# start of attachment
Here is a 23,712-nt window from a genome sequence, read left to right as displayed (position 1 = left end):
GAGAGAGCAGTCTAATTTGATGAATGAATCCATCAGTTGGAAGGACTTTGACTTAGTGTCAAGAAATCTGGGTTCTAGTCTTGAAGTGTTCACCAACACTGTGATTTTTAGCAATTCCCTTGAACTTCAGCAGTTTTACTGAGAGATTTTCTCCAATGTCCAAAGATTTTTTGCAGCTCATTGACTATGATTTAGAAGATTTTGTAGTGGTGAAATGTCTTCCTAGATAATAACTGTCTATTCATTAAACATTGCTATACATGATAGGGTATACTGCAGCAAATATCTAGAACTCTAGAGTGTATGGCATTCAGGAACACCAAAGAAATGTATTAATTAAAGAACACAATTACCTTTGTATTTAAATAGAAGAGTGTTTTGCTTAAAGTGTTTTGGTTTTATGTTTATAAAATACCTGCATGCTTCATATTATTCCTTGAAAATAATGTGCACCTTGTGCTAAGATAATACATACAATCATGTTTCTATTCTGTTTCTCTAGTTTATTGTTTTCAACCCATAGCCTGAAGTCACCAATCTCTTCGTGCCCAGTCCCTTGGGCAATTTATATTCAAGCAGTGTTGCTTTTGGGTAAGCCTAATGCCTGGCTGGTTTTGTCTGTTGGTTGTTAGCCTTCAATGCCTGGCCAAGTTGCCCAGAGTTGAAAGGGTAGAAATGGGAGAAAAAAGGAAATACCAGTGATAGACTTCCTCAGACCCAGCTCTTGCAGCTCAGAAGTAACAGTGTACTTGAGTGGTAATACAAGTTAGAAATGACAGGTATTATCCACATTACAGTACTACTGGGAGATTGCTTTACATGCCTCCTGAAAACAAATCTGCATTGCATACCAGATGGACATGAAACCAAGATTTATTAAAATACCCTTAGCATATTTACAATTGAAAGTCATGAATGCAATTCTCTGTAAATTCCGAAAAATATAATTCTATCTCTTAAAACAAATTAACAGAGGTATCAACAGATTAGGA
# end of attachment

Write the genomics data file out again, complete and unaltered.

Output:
Here is a 23,712-nt window from a genome sequence, read left to right as displayed (position 1 = left end):
GAGAGAGCAGTCTAATTTGATGAATGAATCCATCAGTTGGAAGGACTTTGACTTAGTGTCAAGAAATCTGGGTTCTAGTCTTGAAGTGTTCACCAACACTGTGATTTTTAGCAATTCCCTTGAACTTCAGCAGTTTTACTGAGAGATTTTCTCCAATGTCCAAAGATTTTTTGCAGCTCATTGACTATGATTTAGAAGATTTTGTAGTGGTGAAATGTCTTCCTAGATAATAACTGTCTATTCATTAAACATTGCTATACATGATAGGGTATACTGCAGCAAATATCTAGAACTCTAGAGTGTATGGCATTCAGGAACACCAAAGAAATGTATTAATTAAAGAACACAATTACCTTTGTATTTAAATAGAAGAGTGTTTTGCTTAAAGTGTTTTGGTTTTATGTTTATAAAATACCTGCATGCTTCATATTATTCCTTGAAAATAATGTGCACCTTGTGCTAAGATAATACATACAATCATGTTTCTATTCTGTTTCTCTAGTTTATTGTTTTCAACCCATAGCCTGAAGTCACCAATCTCTTCGTGCCCAGTCCCTTGGGCAATTTATATTCAAGCAGTGTTGCTTTTGGGTAAGCCTAATGCCTGGCTGGTTTTGTCTGTTGGTTGTTAGCCTTCAATGCCTGGCCAAGTTGCCCAGAGTTGAAAGGGTAGAAATGGGAGAAAAAAGGAAATACCAGTGATAGACTTCCTCAGACCCAGCTCTTGCAGCTCAGAAGTAACAGTGTACTTGAGTGGTAATACAAGTTAGAAATGACAGGTATTATCCACATTACAGTACTACTGGGAGATTGCTTTACATGCCTCCTGAAAACAAATCTGCATTGCATACCAGATGGACATGAAACCAAGATTTATTAAAATACCCTTAGCATATTTACAATTGAAAGTCATGAATGCAATTCTCTGTAAATTCCGAAAAATATAATTCTATCTCTTAAAACAAATTAACAGAGGTATCAACAGATTAGGA